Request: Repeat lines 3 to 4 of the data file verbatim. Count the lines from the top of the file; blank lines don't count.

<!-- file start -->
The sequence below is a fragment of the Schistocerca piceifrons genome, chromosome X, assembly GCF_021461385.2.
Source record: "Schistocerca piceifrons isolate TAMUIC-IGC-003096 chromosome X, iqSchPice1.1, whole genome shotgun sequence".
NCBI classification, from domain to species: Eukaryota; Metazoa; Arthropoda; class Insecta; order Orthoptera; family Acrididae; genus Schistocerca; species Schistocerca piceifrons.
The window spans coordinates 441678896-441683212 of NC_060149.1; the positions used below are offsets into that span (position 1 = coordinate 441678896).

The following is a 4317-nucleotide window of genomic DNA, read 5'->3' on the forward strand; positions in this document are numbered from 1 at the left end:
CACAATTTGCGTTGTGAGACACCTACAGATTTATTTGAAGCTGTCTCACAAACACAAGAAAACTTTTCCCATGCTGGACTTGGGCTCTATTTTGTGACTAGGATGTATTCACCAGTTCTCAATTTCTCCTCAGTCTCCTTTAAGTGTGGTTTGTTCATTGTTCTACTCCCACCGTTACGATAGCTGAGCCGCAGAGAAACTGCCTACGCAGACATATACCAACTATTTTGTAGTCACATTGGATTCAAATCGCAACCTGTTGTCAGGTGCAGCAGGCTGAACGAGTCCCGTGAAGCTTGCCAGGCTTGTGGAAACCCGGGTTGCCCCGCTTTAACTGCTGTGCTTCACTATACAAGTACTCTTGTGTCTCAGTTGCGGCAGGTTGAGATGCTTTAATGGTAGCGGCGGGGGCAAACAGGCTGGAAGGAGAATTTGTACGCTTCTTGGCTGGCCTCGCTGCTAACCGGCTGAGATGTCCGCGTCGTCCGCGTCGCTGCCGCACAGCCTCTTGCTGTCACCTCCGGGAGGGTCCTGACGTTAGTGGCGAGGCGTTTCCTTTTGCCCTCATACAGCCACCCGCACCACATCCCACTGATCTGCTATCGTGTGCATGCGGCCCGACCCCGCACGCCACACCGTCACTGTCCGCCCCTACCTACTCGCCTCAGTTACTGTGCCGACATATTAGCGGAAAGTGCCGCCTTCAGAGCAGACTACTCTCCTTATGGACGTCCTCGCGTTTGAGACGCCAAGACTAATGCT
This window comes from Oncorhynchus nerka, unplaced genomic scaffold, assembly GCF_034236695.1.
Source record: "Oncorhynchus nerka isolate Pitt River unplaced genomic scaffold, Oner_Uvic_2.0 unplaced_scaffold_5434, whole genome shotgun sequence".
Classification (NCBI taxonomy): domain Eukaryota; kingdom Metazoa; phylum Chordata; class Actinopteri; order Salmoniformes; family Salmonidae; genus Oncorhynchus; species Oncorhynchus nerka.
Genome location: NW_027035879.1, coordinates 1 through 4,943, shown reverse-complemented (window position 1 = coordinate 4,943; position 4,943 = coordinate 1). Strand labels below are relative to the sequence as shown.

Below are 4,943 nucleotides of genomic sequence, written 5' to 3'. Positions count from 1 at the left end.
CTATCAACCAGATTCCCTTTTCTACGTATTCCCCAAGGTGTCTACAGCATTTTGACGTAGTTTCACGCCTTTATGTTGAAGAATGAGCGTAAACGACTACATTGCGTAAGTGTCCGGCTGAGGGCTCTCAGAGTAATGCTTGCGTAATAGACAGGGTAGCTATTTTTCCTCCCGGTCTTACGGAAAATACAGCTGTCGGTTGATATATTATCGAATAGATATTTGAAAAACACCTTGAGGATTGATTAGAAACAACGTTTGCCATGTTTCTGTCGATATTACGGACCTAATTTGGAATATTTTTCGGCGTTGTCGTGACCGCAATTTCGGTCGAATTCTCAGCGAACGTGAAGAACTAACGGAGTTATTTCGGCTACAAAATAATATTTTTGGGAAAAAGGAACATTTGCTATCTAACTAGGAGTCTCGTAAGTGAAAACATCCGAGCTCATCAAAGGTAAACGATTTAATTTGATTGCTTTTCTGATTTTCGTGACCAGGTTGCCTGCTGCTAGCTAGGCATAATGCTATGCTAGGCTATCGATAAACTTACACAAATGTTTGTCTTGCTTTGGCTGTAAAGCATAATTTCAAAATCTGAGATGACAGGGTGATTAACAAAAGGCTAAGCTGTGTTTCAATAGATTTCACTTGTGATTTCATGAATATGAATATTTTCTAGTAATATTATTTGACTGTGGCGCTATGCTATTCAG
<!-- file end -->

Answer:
NCBI classification, from domain to species: Eukaryota; Metazoa; Arthropoda; class Insecta; order Orthoptera; family Acrididae; genus Schistocerca; species Schistocerca piceifrons.
The window spans coordinates 441678896-441683212 of NC_060149.1; the positions used below are offsets into that span (position 1 = coordinate 441678896).